Thursday, May 22, 2014

Thursday, May 22, 2014, Adam G. Perl


I didn't do much of this puzzle, but I had the breakthrough on the theme answers, so here I am, writing the review. Speaking of the theme answers, I liked 'em. Very clever, especially 41A (CIBEFOREEEXCEPT). TIMETIME we get stumped when the answer relates to the literal words in the clue, rather than what the clue seems to mean. This one was a beaut. Another such in the grid today was 1D. Role for Helen Mirren, briefly (QEII). It just looks so awesomely weird in there.

I had a good feeling about this puzzle from the little I did do, but now that I've read every clue and answer, I give it an enthusiastic thumbs up. There were nice clue pairs like 1A. Pound (QUID) and 16A. Part of a pound (CAGE), were a nice pair, so to speak. (I thought I'd better add some Huygens material to the review since there wasn't much in the puzzle.) SITH 21D. Jedi foes and SNIT (23D. Pet) were pretty parallels.

Others I thought were excellent fun include:
17A. Caesarean section? ISAW

61A. One acting on impulse? AXON
68A. Start to do well? NEER - especially awesome because the clue makes it seem like good will come, but it's really the opposite.
5D. Sugar substitute? HON
36D. Pick up spot? NAPE

When I did finally get 41 A, I thought it would help me with 32D, for which I was trying, unsuccessfully, to think of a language, but it didn't. Horace finally completed the center square, and not with Paul Lynde, and the answer was RUR. Our well-informed and slightly nerdy readers might have already known whence robot, but I didn't. I looked it up and here's a slightly edited explanation from the Wikipedia:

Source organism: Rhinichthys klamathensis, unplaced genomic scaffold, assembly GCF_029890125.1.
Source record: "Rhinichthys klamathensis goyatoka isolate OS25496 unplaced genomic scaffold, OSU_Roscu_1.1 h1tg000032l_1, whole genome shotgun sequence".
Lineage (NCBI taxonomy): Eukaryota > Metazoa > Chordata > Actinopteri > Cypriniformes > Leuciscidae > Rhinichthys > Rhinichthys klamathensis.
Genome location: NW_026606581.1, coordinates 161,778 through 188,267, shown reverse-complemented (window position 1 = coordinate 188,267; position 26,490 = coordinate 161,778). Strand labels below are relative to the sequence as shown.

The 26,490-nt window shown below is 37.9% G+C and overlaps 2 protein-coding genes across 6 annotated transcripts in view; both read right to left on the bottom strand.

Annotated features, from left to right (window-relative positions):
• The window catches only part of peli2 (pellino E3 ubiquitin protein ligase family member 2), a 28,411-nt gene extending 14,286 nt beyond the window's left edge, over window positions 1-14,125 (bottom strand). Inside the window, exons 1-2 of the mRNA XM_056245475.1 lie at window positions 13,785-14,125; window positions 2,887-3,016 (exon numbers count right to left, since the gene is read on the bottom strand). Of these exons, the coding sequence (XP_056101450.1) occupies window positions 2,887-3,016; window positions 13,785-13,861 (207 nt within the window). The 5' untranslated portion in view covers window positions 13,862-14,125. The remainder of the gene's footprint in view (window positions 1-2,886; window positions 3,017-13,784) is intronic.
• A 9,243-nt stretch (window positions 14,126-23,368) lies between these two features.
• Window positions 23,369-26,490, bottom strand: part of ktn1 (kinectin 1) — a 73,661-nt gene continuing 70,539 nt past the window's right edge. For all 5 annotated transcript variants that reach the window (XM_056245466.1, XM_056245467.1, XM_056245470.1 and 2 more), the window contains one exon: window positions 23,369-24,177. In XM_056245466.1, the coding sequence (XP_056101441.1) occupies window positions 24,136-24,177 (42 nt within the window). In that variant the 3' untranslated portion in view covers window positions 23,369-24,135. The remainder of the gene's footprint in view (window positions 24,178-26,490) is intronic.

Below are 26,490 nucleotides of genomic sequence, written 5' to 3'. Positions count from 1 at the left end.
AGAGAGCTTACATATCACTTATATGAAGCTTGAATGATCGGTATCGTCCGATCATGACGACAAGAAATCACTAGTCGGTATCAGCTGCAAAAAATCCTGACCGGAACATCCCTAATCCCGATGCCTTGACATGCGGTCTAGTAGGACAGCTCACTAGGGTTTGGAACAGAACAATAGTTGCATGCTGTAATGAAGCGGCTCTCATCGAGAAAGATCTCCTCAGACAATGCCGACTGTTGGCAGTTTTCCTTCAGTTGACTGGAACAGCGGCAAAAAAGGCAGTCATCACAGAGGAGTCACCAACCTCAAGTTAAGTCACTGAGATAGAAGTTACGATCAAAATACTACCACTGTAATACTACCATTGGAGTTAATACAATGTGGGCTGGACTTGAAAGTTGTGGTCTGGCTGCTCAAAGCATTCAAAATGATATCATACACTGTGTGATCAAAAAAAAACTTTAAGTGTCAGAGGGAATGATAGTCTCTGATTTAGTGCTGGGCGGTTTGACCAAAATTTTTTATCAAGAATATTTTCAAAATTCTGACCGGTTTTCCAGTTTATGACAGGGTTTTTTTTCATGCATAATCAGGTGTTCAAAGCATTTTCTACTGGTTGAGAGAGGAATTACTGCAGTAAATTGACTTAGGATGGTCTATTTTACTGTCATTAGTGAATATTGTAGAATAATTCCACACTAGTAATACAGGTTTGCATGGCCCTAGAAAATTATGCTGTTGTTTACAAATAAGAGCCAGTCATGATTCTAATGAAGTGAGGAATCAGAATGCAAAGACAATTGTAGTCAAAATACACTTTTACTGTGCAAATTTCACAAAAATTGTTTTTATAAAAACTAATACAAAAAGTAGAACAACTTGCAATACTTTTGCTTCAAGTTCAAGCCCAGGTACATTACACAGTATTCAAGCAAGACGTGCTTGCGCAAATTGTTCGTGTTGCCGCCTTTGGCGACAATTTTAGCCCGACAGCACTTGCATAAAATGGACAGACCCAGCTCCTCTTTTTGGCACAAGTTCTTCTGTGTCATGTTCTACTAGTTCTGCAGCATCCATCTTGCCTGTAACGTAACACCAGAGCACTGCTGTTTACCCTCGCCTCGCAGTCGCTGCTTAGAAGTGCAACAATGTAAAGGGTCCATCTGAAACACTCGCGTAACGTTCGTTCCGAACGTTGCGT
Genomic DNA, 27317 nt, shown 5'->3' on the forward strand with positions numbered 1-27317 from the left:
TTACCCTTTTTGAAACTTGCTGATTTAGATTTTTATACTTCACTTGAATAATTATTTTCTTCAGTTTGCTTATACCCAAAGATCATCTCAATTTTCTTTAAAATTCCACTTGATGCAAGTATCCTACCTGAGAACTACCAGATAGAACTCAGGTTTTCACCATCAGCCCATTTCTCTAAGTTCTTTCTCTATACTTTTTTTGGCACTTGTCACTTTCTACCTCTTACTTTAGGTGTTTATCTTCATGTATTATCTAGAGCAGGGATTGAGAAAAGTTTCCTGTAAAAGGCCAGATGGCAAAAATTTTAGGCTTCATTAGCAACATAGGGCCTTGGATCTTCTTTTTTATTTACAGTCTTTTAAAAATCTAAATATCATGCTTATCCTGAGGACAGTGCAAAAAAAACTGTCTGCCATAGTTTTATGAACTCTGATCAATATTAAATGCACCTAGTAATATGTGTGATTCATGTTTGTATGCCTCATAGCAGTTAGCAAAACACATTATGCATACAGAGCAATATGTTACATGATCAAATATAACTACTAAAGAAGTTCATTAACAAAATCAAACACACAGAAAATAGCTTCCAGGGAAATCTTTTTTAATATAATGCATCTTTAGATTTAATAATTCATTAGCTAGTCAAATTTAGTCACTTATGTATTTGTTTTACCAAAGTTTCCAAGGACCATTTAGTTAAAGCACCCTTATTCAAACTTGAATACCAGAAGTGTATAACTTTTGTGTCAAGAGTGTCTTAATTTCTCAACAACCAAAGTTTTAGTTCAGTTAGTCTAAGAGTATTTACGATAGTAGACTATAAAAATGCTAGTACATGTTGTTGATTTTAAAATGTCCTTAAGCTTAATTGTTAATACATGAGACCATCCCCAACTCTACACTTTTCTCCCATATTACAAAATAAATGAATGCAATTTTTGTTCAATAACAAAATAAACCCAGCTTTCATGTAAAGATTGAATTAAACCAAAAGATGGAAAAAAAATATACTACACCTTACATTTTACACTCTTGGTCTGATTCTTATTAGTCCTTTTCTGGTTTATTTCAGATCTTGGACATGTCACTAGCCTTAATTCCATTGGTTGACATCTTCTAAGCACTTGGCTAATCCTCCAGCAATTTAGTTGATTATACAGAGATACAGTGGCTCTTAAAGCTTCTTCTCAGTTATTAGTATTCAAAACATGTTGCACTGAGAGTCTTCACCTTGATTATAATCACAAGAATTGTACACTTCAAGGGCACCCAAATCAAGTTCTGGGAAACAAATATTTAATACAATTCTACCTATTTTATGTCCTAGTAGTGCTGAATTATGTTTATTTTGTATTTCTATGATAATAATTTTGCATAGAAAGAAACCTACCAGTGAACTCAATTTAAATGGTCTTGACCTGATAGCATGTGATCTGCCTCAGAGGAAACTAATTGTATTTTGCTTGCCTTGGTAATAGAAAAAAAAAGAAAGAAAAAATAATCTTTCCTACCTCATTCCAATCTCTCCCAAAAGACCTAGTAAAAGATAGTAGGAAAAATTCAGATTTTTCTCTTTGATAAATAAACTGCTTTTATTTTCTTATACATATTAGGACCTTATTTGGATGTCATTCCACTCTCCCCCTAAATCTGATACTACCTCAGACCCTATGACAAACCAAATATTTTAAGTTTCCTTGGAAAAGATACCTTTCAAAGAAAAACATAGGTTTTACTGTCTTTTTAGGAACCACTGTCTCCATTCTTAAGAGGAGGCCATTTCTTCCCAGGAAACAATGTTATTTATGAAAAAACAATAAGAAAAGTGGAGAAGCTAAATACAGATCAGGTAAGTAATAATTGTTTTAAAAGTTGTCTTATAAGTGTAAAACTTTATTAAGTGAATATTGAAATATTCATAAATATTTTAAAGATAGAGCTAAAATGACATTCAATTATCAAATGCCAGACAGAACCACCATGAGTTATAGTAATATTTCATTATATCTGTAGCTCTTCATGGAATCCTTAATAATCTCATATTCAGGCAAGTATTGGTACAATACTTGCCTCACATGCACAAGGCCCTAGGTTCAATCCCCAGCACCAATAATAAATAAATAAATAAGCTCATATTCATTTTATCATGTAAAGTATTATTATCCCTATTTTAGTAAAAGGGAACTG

R.U.R. is a 1920 science fiction play in the Czech language by Karel Čapek. R.U.R. stands for Rosumovi Univerzální Roboti (Rossum’s Universal Robots). The English phrase Rossum’s Universal Robots had been used as the subtitle even in the Czech original. It premiered on 25 January 1921 and introduced the word "robot" to the English language and to science fiction as a whole. (

Fun fact in a fun puzzle.



  1. 11:46. Can I say I just loved this puzzle? An excellent theme, well carried out. I wonder if he started with CIBEFOREEEXCEPT and worked from there. It looks so crazy in the puzzle! The SW corner has so many wonderful clues. I too love NEER's cluing. That's great. ELLE and YALE are another pair that are cute together, as are CONGAME and GRIFT. The unfortunate TENAM makes yet another appearance, and the crossword-trivia answers of ELY and ITEN detract, but otherwise, I have no complaints.

  2. I agree that it was a lovely grid. That central fifteen had to be the seed. It was sooo clever and tricky!

  3. Untimed, but around 30 mins after 3 oz. of vodka (before getting on the plane to MN). Although I need to take a DNF since I didn't know the RUR/OTE/UTE crossing (the "UT" was left blank until ET59 clued me in on what a Pac-12 was and the possible three-letter answer. I, like Frannie, was unaware of RUR, too, so those two squares were unsolvable for me. The rest of the grid went fast for a Thursday since I figured out the theme pretty quickly. What, is NEIL deGrasse Tyson going to be showing up in grids regularly now? Also, I've had enough of 26D Actress Charlotte RAE. However, I don't mind, yet, seeing EDASNER or Goldie HAWN. Finally, I didn't know that BETE was pronounced the same as BETTE; I thought that the final "e" was pronounced like a long "a," having never heard it said out loud (I've only seen "BETE NOIRE" in grids).

  4. That UTE was an educated guess on my part, otherwise we would have been in the same boat as you, Huygens. And yes, BETE = BETTE in pronunciation. And Noire = Loire. Does that help? Was it necessary? Probably not. I've not had three ounces of vodka, but I have had a beer and a half and a wine and a half...

  5. If one and a half bloggers drink one and a half wines in an hour and a half, how long does it take one blogger to drink one glass of wine?